Book of Abstracts: Albany 2005
Ligand-Induced DNA Condensation: Choosing the Model
We study DNA condensation induced by binding of charged ligands such as natural polyamines. Experimentally, DNA condenses and aggregates at a critical ligand concentration. At much higher concentrations the aggregates resolubilize. Having performed the calculations in the frame of the two-state model without ligand-ligand interactions (Lando and Teif, 2002), we show that this simple model qualitatively predicts the reentrant aggregation-resolubilization behavior and its dependence on the ligand, Na+ and DNA concentrations reported in the literature. However the experimental ligand-binding curves are required for further tests.
Using 14C-labelled spermidine3+, we measure polyamine binding to condensed DNA in a wide range of spermidine3+ concentrations, from micromolar to molar. Our experiments show that the binding of polyamines to condensed DNA at the onset of condensation is highly cooperative. When DNA is converted to condensed state the polyamine binding saturates and the binding curve reaches a plateau. This gives a limiting stoichiometry of spermidine3+ binding to condensed DNA equal to 0.7 (NH4+ / PO3-). At higher spermidine3+ concentrations close to DNA resolubilization the degree of spermidine3+ binding increases. DNA resolubilizes due to further spermidine penetration between the double helices.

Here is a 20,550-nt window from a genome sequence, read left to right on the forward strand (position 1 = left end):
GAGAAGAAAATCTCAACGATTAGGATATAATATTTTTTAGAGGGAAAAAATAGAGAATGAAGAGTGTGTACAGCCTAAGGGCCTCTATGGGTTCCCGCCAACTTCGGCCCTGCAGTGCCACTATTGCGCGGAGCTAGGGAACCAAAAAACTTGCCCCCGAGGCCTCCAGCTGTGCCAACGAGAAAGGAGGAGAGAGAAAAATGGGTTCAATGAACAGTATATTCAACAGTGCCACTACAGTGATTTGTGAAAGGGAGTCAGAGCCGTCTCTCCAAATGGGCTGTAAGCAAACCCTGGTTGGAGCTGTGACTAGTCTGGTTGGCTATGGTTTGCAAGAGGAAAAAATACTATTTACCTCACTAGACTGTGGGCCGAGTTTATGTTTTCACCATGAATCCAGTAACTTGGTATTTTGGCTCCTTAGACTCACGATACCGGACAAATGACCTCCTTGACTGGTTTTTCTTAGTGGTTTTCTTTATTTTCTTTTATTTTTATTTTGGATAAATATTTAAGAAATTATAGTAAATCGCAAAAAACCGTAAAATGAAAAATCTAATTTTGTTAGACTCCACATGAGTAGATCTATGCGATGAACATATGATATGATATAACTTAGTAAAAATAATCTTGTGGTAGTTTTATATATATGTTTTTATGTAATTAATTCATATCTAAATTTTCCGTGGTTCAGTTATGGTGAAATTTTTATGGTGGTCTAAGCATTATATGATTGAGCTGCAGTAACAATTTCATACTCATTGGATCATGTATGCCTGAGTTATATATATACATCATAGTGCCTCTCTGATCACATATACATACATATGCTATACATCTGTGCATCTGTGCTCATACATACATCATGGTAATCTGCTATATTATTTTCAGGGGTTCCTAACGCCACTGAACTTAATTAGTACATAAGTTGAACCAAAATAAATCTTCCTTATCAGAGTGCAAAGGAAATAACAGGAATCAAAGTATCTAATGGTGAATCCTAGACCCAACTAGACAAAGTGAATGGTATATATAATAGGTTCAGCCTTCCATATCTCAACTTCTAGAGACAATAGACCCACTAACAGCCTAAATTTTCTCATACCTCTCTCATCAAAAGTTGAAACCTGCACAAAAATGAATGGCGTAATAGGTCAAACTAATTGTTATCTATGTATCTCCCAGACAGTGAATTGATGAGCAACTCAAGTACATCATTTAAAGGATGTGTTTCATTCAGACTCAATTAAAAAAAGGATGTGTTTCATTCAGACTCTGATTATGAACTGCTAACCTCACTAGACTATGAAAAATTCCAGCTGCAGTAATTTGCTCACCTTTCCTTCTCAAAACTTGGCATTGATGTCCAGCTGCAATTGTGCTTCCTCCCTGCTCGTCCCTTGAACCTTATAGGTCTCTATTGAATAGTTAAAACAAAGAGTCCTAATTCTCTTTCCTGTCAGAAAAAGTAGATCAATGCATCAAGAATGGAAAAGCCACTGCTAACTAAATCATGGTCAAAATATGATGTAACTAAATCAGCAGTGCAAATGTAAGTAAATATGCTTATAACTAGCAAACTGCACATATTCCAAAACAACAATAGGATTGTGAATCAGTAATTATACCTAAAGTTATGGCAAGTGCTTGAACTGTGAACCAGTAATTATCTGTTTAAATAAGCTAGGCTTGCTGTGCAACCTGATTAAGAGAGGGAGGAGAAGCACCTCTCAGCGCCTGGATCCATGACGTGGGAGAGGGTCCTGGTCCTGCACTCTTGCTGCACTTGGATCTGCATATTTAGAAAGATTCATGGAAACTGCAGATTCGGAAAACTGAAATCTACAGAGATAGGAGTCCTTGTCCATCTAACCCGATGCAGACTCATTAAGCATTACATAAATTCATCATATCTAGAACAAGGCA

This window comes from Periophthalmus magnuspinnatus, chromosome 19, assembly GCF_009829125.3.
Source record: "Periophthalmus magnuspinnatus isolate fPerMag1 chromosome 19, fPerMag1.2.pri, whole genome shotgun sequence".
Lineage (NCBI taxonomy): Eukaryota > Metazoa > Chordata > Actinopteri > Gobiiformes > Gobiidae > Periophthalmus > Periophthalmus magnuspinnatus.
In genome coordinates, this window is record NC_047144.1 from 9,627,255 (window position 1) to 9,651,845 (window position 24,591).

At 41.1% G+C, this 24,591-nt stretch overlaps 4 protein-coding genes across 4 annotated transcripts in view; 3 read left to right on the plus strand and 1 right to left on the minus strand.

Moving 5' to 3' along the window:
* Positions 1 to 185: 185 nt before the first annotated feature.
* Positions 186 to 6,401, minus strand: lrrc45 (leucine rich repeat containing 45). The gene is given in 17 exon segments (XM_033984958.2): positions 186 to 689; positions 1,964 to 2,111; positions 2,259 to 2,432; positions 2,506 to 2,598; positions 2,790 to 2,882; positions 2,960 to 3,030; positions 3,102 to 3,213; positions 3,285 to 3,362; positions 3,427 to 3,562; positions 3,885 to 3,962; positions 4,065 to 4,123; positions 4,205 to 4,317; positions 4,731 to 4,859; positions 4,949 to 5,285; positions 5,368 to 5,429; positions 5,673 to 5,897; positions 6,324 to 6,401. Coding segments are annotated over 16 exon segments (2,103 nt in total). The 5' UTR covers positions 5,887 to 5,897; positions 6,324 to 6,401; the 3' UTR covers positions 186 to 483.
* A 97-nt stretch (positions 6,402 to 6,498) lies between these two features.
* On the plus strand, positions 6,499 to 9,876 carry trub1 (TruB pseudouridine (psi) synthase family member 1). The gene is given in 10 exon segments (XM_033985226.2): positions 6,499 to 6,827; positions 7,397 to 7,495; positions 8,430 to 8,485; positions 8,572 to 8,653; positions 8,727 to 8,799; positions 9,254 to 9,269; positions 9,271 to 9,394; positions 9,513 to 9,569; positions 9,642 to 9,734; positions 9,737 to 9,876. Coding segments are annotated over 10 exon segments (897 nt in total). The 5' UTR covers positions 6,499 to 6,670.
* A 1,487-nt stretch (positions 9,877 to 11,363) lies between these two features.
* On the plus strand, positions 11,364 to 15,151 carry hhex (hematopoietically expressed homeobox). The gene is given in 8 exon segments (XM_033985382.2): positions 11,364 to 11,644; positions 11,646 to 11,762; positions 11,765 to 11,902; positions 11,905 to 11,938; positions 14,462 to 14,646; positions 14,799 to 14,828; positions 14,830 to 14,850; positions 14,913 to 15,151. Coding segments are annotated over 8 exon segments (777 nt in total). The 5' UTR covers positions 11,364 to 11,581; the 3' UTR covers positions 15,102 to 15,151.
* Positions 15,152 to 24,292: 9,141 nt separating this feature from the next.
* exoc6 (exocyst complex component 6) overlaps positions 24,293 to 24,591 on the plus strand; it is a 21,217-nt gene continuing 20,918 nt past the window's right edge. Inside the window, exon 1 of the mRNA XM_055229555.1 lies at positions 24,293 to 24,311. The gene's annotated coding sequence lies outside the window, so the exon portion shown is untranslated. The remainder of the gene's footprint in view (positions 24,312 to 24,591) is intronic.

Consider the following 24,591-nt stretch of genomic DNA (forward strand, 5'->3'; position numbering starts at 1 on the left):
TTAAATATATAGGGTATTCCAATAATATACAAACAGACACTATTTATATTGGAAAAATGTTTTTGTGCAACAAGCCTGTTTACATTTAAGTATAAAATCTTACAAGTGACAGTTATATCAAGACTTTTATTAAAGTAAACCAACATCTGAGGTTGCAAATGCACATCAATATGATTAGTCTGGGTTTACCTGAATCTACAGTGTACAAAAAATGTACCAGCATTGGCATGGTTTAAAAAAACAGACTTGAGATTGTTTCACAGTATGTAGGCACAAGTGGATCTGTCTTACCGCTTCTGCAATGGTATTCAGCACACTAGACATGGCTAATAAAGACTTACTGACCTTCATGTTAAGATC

In order to account for the experimentally observed cooperativity in ligand binding to condensed DNA the ligand-ligand interactions should be introduced in the model. We show that both the contact and long-range interaction models may be used to describe the experimental data. A suitable contact cooperativity parameter is close to 2, which is much smaller than the typical values for protein binding to DNA. Possible physical mechanisms for the origin of ligand-binding cooperativity in DNA condensation will be discussed.
1Institute of Bioorganic Chemistry